Stanford’s Moral Vacuum On Israel


For quite some time the Jew haters from Students for Justice in Palestine have tried every means at their disposal to get Stanford University in the US to divest from Israeli companies or companies that do business in Israel “that they claim profit from human rights abuses and violations of international law in Israel/Palestine.”

At the same time Stanford is in the news for yet another case of a highly inappropriate questioning of prospective student council candidate. Once again a student was asked how her Judaism would affect her views on boycotting Israel.

Now Stanford’s Board of Trustees has issued a statement on this and while rejecting the BDS attempt, it’s hard to find a moral backbone:

The Board concluded that the university’s mission and its responsibility to support and encourage diverse opinions would be compromised by endorsing an institutional position on either side of an issue as complex as the Israel-Palestine conflict. Therefore the Board will not be taking action on this request, nor will it consider this request further.

Their statement ends with this (my emphasis):

The request from the Stanford Students for Justice in Palestine asserted that Stanford should divest its holdings in certain companies that they claim profit from human rights abuses and violations of international law in Israel/Palestine. Neither the APIRL nor the Board sought to determine the veracity of those claims, or to disprove them.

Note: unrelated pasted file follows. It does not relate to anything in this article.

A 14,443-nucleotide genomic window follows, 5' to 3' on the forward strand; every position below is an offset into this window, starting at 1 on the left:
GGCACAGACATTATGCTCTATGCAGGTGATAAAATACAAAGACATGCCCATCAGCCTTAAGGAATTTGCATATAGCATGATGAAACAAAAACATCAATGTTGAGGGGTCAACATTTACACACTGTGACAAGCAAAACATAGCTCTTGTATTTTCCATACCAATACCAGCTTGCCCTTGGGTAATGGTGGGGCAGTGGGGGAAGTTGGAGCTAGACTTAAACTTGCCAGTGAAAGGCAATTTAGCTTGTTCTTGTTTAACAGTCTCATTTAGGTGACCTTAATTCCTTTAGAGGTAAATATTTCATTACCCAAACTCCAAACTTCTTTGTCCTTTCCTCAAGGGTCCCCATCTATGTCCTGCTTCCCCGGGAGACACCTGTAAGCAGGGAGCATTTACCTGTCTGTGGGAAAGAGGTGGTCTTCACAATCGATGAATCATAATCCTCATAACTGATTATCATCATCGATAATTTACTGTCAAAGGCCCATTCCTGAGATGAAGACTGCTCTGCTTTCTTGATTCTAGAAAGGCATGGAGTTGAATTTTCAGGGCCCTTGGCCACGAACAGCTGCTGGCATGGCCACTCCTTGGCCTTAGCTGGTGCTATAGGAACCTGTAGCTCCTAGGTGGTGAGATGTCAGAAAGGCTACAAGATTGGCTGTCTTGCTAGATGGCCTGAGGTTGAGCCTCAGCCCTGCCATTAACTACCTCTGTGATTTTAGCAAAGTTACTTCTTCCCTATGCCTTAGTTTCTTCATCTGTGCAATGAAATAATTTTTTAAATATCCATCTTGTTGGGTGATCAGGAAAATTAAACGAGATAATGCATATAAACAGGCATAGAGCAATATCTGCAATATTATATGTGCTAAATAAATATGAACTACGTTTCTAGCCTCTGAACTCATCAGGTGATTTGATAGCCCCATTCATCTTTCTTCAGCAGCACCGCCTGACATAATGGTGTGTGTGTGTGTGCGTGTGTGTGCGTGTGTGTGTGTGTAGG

Rather than explore such issues, the Board focused on the questions of divisiveness and negative impact on its mission as contained in the Statement on Investment Responsibility. The Statement provides that if the Trustees conclude that a specific Trustee action “is likely to impair the capacity of the University to carry out its educational mission (for example, by causing significant adverse action on the part of governmental or other external agencies or groups, or by causing deep divisions within the University community), then the Trustees need not take such action.” The Board concluded that any action on this issue would clearly have such an impact.

Here’s my reading: if they were to declare that an over-active and entirely unmatched hatred of Jewish Israel by Students for Justice in Palestine was outright Jew hatred, they’d have a huge fight on their hands. If they just sneak away and hide, perhaps their army of Alumni who feed the treasure chests with their donations will continue to let the money flow.

And so, by not even choosing to make an adjudication, the Stanford Board of Trustees has failed what George Gilder called “The Israel Test”. By not even choosing to investigate the claims of these people and to reject them on merit, they’ve stuck their heads in the sand and shown a complete lack of moral backbone.

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